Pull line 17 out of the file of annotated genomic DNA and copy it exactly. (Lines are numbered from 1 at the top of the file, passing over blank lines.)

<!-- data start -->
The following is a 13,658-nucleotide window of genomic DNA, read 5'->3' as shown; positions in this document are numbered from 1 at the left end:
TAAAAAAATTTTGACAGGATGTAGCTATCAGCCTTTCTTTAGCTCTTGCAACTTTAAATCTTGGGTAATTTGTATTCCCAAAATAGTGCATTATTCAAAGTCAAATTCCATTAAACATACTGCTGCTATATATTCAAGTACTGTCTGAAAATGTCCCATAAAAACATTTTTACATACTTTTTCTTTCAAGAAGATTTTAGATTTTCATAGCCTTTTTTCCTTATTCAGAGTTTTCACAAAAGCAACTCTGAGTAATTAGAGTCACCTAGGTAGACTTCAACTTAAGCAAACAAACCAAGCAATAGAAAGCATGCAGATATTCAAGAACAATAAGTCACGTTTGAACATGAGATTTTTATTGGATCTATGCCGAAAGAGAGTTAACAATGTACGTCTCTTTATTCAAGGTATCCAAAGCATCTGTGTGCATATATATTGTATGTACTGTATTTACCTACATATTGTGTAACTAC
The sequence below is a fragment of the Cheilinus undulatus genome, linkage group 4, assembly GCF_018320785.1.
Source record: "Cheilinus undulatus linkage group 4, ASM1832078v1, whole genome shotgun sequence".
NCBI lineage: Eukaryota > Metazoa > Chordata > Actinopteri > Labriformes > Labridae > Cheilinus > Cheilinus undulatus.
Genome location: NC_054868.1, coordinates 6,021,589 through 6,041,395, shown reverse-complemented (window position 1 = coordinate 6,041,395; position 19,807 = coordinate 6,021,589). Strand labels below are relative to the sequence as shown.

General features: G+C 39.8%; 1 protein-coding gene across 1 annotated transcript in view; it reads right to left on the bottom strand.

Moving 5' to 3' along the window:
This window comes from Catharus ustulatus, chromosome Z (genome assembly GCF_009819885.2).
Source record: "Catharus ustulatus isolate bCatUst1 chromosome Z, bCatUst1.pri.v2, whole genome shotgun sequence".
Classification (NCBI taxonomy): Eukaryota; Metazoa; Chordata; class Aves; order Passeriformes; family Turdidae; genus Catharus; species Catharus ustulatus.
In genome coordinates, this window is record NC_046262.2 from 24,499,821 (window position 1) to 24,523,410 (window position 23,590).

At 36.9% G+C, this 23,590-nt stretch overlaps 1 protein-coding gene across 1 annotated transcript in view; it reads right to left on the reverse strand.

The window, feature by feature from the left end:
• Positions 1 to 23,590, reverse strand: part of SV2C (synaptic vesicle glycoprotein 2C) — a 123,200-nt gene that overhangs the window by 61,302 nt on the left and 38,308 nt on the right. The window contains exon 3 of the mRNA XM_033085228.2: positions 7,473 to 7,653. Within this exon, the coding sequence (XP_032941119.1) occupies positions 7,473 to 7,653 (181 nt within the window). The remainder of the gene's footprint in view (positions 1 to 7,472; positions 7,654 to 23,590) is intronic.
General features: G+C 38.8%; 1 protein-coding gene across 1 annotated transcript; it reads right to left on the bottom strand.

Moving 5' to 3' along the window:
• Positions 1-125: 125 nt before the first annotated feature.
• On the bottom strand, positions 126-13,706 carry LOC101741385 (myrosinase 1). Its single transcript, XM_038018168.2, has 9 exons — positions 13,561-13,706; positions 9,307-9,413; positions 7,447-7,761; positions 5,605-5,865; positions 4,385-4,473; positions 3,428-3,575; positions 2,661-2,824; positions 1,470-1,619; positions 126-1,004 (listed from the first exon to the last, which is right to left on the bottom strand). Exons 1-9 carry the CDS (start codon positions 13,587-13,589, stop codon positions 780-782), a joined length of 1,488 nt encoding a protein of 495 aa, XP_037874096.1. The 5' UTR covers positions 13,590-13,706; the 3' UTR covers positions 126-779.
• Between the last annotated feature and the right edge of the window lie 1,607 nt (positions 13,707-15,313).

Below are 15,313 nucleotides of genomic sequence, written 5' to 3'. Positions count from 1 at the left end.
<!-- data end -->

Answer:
Moving 5' to 3' along the window: